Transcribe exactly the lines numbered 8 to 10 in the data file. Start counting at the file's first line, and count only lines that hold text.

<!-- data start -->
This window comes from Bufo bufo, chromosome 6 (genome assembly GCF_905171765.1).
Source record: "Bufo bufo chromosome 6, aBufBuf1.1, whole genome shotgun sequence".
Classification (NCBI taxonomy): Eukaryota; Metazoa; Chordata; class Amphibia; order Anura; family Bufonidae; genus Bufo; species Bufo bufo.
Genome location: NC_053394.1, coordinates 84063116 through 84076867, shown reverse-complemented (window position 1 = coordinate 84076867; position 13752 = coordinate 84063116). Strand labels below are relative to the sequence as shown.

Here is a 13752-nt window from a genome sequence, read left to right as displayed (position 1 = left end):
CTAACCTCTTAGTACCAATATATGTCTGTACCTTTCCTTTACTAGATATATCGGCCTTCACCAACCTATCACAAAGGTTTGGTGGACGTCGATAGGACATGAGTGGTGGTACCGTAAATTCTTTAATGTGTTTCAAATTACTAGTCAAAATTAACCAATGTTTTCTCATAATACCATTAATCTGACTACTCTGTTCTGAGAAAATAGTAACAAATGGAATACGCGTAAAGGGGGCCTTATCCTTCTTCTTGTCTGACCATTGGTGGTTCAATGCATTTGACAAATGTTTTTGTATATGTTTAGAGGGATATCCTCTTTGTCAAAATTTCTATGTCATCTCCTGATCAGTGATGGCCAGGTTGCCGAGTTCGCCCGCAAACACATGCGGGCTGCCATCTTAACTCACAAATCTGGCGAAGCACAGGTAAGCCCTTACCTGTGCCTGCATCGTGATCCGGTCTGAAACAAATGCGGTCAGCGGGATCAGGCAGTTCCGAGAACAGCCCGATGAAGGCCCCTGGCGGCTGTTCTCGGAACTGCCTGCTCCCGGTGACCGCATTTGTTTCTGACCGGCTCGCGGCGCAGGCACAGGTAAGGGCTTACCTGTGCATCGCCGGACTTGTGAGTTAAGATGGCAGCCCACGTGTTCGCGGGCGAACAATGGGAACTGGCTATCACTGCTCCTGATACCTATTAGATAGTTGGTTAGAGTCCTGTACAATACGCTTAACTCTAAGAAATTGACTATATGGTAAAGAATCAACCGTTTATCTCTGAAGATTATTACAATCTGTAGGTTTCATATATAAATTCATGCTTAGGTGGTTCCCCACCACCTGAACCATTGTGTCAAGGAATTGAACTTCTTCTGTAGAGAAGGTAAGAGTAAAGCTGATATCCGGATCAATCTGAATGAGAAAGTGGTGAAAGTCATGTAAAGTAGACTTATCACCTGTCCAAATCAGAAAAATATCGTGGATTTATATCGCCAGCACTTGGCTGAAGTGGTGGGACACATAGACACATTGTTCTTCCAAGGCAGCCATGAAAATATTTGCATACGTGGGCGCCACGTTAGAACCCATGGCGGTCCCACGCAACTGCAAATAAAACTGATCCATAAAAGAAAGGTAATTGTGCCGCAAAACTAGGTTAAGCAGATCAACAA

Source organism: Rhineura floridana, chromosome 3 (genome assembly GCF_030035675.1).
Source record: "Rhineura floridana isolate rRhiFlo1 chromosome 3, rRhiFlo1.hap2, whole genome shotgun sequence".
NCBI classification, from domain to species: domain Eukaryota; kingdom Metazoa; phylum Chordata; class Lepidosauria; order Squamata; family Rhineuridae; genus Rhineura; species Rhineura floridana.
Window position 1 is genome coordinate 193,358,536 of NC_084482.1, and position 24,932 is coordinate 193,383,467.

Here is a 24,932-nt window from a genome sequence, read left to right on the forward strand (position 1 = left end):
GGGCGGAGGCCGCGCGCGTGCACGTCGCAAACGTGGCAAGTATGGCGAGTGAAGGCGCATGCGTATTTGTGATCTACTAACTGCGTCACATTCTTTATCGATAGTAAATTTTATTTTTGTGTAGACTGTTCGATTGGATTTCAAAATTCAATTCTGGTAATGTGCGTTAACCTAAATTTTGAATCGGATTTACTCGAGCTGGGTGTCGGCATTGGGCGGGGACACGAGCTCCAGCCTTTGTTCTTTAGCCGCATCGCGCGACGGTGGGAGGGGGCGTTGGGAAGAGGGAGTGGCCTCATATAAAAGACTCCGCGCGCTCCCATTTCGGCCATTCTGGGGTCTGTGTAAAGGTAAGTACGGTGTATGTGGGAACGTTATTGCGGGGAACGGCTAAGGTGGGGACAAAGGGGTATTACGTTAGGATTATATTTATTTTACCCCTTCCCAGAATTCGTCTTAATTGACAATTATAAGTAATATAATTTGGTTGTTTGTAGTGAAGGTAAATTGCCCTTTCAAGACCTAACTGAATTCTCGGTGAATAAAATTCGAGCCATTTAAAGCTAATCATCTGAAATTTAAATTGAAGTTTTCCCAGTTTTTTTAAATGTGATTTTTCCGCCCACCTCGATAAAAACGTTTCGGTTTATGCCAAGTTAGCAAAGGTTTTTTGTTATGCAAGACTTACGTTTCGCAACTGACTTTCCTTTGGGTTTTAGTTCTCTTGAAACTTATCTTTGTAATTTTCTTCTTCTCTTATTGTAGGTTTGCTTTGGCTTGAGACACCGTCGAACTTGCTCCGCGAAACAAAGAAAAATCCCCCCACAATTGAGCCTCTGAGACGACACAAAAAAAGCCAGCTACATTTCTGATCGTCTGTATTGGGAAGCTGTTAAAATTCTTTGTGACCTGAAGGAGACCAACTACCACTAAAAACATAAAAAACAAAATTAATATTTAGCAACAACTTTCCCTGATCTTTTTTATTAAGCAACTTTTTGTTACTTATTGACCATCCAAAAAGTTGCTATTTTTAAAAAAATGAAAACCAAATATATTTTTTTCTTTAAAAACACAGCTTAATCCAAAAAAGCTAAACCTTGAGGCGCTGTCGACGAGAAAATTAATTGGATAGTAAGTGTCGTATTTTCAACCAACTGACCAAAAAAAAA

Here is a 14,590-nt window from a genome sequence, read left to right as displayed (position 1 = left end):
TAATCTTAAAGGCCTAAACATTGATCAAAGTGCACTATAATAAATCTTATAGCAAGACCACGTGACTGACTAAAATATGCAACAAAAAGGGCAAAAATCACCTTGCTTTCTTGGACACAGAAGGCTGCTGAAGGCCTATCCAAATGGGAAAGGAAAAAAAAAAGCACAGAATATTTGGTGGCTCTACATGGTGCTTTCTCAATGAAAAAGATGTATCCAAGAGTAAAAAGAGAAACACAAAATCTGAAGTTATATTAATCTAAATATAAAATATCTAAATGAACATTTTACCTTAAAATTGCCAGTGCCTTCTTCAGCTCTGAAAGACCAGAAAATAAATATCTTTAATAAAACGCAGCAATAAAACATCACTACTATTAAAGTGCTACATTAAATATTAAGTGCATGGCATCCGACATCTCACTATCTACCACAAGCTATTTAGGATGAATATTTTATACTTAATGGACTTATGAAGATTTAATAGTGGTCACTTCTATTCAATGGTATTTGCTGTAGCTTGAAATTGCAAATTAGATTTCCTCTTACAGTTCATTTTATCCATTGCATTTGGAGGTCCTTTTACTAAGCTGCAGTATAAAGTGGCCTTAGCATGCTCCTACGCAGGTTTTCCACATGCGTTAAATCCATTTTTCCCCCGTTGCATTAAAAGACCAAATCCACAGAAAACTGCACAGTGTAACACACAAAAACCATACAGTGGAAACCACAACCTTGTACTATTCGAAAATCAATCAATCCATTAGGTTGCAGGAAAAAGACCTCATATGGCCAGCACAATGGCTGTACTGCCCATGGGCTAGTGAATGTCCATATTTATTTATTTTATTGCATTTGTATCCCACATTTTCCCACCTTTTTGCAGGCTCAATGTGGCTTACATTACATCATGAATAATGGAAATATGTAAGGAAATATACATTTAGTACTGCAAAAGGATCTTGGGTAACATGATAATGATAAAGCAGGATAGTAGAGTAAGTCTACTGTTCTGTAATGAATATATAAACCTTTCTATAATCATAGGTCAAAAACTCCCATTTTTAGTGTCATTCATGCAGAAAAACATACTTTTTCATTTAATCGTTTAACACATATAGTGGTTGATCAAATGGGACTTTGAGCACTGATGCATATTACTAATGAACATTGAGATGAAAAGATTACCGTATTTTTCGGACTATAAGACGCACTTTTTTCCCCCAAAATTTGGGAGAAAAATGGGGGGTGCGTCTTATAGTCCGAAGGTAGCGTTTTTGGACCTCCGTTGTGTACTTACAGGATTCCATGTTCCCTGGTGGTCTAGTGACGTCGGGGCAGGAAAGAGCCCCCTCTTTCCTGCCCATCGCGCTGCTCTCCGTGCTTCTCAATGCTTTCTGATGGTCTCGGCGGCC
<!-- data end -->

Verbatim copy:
Source record: "Rhineura floridana isolate rRhiFlo1 chromosome 3, rRhiFlo1.hap2, whole genome shotgun sequence".
NCBI classification, from domain to species: domain Eukaryota; kingdom Metazoa; phylum Chordata; class Lepidosauria; order Squamata; family Rhineuridae; genus Rhineura; species Rhineura floridana.
Window position 1 is genome coordinate 193,358,536 of NC_084482.1, and position 24,932 is coordinate 193,383,467.